Fitzwilliam String Quartet

Fitzwilliam String Quartet

Fitzwilliam String Quartet
String Quartet

The Fitzwilliam String Quartet is among the longest established string quartets in the world, it first became known internationally through its close personal association with Dmitri Shostakovich.


Now closing in on the end of its fifth decade, the Fitzwilliam finds itself among the longest established string quartets in the world. The current line-up combines founding member Alan George with a younger generation of performers: violinists Lucy Russell (herself celebrating 30 years in the group) and Marcus Barcham Stevens, along with former Vellinger Quartet cellist Sally Pendlebury. International recognition came early for the FSQ, as the first group to record and perform all fifteen Shostakovich string quartets, drawing on the players' personal connection with the composer. The quartet has since appeared regularly across Britain, Europe, North America, the Middle and Far East, and Southern Africa, as well as making many award winning recordings for Decca, Linn, and Divine Art Records: perhaps the most novel so far has been a jazz fusion collaboration with German saxophonist/composer Uwe Steinmetz and former Turtle Island Quartet violinist Mads Tolling; a return to more traditional fare then saw Bruckner’s String Quintet coupled with his early Quartet – begun while Jonathan Sparey was still second violinist but delayed by his retirement, eventually released thanks to generous sponsorship by the Bruckner Society of America and The Bruckner Journal (UK). Also now available are the complete chamber works (so far!) by award winning English composer Liz Johnson – including a new quintet which requires five different clarinets! Finally, a long term ambition to record Beethoven and Schubert on gut strings – following the success of previous recordings on historical instruments – was finally inaugurated last July, with sessions for the latter’s “Death & the Maiden” and A minor quartets (to be released as part of the anniversary festivities in 2019). Thus does the Fitzwilliam remain one of the few prominent quartets to play on older set-ups, yet simultaneously bringing about the addition of over 50 new works to the repertoire. The original members of the FSQ initially played together as undergraduates during their inaugural term at Cambridge, in autumn 1968. Their first ever concert appearance took place in Churchill College the following March, before their full public debut at the Sheffield Arts Festival in June. After graduating in 1971 they accepted their first professional appointment, as Quartet in Residence at the University of York, succeeding the celebrated Amadeus. There, the group built a niche for itself in concert venues around Yorkshire and the rest of the United Kingdom, at the same time joining a select company of quartets to have emerged under the guidance of Sidney Griller at the Royal Academy of Music.

It was only a year into that residency that the much documented association with Dmitri Shostakovich first catapulted the Quartet into the public eye. The composer travelled to York to hear the British première of his thirteenth quartet, and this musical friendship (the composer’s own word!) prospered through correspondence, and the presentation of his final two quartets, which he wrote in the years immediately following that visit. Sadly, a carefully planned trip to spend a week with the composer in Moscow was necessarily abandoned when he died in August 1975. Benjamin Britten afterwards reported (just before his own death) that Shostakovich had told him the Fitzwilliam were his “preferred performers of my quartets”! Complete cycles were given in a number of major centres, including London, New York, and Montréal. Whilst their pre-eminence in the interpretation of Shostakovich has persisted, the authority gained has also been put at the service of diverse other composers, from the early 17th century to the present day. Their involvement in 2013 with celebrating Britten's centenary, and before that the chamber works of Delius and Grainger, are only the more recent manifestations of the players’ enthusiasm for using anniversaries to promote less familiar music: following Vaughan Williams in 2008, it would appear that Britain has gradually taken its place alongside Russia and Vienna as a principal area of speciality, while in 2015 they looked further north, to honour the joint 150th birthdays of Glazunov, Sibelius, and Carl Nielsen.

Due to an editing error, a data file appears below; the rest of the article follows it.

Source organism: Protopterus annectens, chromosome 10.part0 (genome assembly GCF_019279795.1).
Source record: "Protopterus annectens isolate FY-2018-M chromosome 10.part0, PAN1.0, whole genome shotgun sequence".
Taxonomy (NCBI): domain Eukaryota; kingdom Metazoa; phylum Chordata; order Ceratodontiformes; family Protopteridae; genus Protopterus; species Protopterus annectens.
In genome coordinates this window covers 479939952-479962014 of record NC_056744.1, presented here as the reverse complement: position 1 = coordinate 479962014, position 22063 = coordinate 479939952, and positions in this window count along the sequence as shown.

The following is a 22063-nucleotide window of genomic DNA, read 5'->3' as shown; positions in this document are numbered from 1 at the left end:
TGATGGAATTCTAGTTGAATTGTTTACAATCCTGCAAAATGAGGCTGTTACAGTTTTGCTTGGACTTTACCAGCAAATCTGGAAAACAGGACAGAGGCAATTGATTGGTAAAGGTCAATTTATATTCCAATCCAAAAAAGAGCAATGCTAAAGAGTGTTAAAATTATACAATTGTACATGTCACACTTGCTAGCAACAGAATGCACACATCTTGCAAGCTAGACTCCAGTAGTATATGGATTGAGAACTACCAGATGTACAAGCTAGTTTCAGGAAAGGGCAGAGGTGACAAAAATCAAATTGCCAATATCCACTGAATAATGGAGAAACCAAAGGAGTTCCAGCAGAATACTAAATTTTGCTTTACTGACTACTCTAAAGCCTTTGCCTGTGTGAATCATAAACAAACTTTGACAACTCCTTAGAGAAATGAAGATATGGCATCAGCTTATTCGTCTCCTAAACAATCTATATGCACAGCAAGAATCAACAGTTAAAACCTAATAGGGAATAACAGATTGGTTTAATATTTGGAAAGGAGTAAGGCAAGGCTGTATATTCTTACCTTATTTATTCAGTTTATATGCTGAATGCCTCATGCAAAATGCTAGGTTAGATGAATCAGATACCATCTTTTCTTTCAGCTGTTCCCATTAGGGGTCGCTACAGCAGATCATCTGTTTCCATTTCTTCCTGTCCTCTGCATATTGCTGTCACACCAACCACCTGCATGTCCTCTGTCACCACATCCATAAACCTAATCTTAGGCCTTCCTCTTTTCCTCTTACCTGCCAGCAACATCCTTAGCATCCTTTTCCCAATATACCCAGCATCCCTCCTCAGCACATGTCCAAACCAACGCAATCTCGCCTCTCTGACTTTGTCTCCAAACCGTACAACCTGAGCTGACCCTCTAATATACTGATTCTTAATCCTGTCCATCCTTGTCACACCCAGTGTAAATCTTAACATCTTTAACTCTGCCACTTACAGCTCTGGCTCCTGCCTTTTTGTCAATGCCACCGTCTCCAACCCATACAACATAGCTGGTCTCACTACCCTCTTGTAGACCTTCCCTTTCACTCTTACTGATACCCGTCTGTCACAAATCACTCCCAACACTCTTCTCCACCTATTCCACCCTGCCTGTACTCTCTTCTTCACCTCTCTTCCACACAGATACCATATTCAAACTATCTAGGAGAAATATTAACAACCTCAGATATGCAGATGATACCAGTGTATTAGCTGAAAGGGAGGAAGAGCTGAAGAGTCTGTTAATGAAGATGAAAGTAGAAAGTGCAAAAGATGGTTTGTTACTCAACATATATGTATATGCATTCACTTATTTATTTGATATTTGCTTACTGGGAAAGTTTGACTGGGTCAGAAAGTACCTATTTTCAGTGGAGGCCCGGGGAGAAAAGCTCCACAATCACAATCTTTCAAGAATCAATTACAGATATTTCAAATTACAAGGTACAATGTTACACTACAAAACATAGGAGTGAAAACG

Having been Quartet-in-Residence at York for twelve years, at Warwick for three, and at Bucknell (Pennsylvania, USA) from 1978, their university work continues at Fitzwilliam College Cambridge, and now at St Andrews – where they are also proud to run their own annual quartet course (alongside their regular coaching weekend at Benslow Music, Herts). Last season began with an exceptionally busy September, which included London concerts in Southgate, Stow Festival (Walthamstow), St John’s Smith Square, and King’s Place. Autumn 2018 has proved no less busy, beginning with six performances in just one week: a concentration of events to herald the quartet’s 50th anniversary season 2018/9 – which will include a concert back in Cambridge on March 2nd, 50 years to the day after that debut public performance. CDs of the last quartets of Schubert and Shostakovich will be released: Linn already has the great Russian’s 13th and 14th in the can, 43 years after the FSQ’s debut recording of these very works!